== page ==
Recently, Senior Vice President and Managing Director for Herbalife, Ibi Fleming, penned a commentary about the important role of Latina entrepreneurs and the critical function they play as business leaders supporting and reshaping the U.S. marketplace. I couldn't agree more on the premise of Latina entrepreneurship, and am very proud to have the opportunity to work with a continually growing number of Latinas that are doing innovative things to support their families and communities by actively fueling our recovering economy. In recent decades, we've witnessed a dramatic increase in the number of Latina-owned businesses -- a testament to the driving force of our Hispanic community on the U.S. economy. It should come as no surprise that Latinas are emerging to empower and inspire future generations of CEOs, board members and visionary female business leaders.
Where Ibi and I disagree, however, is on the credibility of Herbalife's own business practices, advertised as economic opportunities to advance Latinas in business. Going as far as to cite statistics from the National Women's Business Council, the implication is that they are indicative of Herbalife's own business model. The numbers provided on Latina entrepreneurs are correct and, in a vacuum, might give the illusion that they reflect Herbalife's statistics. Reality, however, paints a different landscape: Herbalife intentionally targets and exploits low-income Hispanics with false promises of a "business opportunity" that enables them to work from home, yet the company's own data shows that 89% of those hard-working people will make nothing for their efforts. When one accounts for the fact that more than 60% of Herbalife distributors are Hispanic -- the tragic outcome is that a disproportionate number of Hispanics are being lured to invest large sums of money up front, only to make nothing in return. When questioned on these numbers, company representatives repeatedly claim that most people join Herbalife to gain access to discounted products. Is this a business opportunity or a discount club? The truth is that Herbalife is really a pyramid scheme packaged as a business opportunity.
In my role as the President and CEO of MANA, a national Latina membership organization that provides financial empowerment and economic literacy programs and resources to support the Hispanic community, I have an opportunity to assess the business landscape and examine firsthand what efforts, initiatives, and companies are helping to advance the efforts of Latinas. As such, I cannot stand by when a company like Herbalife has the audacity to publicly proclaim they provide opportunities for Latinas -- neglecting to mention that it is under investigation by the U.S. Securities and Exchange Commission, the Federal Trade Commission and multiple state Attorneys General for intentionally targeting and scamming Hispanic customers. This is all before one even questions whether the company's Nutrition Clubs, presenting themselves as wellness centers, are skirting state health code regulations and violating labor laws. There are simply too many contradictions and examples of financial exploitation to ignore.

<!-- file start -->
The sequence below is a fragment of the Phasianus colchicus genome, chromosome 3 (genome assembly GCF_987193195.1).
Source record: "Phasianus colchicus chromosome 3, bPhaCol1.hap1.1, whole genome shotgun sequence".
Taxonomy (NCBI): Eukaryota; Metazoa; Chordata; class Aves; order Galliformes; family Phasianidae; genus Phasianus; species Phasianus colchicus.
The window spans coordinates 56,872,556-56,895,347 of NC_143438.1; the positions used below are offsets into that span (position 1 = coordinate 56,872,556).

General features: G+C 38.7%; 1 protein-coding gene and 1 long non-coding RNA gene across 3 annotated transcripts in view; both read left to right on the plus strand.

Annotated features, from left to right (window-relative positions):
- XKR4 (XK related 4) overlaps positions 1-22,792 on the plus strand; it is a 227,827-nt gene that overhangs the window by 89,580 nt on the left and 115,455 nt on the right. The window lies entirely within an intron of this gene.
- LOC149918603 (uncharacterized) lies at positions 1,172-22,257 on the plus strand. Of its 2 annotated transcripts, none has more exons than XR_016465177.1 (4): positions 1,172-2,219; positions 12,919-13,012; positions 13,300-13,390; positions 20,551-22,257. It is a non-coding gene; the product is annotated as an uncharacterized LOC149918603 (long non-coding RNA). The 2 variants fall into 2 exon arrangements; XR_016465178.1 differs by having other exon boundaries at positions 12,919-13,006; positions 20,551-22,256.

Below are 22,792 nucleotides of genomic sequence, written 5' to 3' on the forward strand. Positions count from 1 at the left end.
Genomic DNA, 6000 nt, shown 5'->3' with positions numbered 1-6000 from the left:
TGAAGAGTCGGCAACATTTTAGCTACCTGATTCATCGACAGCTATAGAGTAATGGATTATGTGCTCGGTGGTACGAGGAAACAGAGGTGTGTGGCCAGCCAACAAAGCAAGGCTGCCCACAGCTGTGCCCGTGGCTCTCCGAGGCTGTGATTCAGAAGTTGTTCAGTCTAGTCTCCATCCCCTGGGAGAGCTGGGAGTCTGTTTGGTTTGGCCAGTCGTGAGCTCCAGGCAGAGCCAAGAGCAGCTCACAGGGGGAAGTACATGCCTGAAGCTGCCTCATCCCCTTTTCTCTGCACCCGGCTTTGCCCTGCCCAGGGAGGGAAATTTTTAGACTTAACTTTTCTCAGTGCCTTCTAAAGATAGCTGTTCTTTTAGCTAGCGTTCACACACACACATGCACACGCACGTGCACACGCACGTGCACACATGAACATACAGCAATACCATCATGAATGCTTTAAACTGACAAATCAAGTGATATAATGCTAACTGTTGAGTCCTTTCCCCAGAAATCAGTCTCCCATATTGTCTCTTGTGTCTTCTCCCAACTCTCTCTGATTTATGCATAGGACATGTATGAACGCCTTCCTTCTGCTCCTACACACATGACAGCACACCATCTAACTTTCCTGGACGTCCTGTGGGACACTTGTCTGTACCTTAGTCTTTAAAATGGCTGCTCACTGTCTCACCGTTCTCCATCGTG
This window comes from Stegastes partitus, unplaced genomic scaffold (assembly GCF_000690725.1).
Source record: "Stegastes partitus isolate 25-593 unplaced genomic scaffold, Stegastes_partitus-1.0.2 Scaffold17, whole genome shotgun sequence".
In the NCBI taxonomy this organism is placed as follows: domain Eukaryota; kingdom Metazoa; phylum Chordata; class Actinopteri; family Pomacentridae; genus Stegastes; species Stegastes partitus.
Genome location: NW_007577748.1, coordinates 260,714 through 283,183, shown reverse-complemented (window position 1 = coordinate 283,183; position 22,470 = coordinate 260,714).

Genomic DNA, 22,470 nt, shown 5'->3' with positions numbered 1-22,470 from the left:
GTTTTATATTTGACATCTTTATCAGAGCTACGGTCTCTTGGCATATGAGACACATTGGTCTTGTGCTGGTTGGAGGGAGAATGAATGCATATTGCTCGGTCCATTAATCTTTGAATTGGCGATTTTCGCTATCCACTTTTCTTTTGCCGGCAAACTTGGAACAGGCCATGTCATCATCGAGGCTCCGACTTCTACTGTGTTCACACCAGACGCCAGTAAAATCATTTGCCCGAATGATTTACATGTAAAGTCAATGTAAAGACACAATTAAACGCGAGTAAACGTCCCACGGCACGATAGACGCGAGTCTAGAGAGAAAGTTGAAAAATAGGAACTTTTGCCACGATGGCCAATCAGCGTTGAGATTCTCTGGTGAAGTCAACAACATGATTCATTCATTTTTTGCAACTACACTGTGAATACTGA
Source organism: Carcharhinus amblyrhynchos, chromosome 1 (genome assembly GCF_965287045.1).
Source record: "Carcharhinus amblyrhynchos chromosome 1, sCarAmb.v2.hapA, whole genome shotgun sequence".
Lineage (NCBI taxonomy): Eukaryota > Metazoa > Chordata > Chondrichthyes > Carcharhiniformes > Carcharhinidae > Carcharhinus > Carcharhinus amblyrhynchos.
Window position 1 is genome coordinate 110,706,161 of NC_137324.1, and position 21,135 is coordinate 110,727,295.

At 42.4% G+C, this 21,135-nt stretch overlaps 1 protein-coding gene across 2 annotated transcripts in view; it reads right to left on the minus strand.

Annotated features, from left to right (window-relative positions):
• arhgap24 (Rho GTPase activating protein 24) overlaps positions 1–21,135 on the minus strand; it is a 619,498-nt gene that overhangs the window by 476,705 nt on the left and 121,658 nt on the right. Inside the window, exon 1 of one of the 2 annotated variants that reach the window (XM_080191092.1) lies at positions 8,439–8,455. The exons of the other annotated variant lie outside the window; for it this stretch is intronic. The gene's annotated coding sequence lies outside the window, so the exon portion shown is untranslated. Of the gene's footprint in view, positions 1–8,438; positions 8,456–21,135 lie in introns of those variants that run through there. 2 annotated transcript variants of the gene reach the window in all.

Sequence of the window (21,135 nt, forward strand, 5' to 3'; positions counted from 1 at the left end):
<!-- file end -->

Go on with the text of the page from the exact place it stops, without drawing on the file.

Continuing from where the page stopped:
It is deeply troubling to see that Herbalife is attempting to silence its critics, leading me to further question why the company cares more about silencing what victims are saying, than setting the record straight. I have met too many Latina entrepreneurs who share a similar story: They joined Herbalife to attain financial independence, because they believed Herbalife offered a legitimate business opportunity. All were seeking a better life for their families yet, despite valiant efforts and investments of family money that yielded no profits, all have been disillusioned by the business and have walked away not only empty-handed, but demoralized as well. We cannot continue to allow these slight-of-hand tactics, whether as a method to entrap entrepreneurs or wage a public campaign against its detractors, to take our eyes off of the victimization that is taking place.
Thankfully, hard-working Latinas are showing no signs of slowing their level of entrepreneurship and that is welcome news for the future growth and health of our country's economy. This situation is a reminder, however, that these up and coming Latina entrepreneurs deserve strong, supportive and credible advocates and mentors -- not false promises and deceptive business opportunities.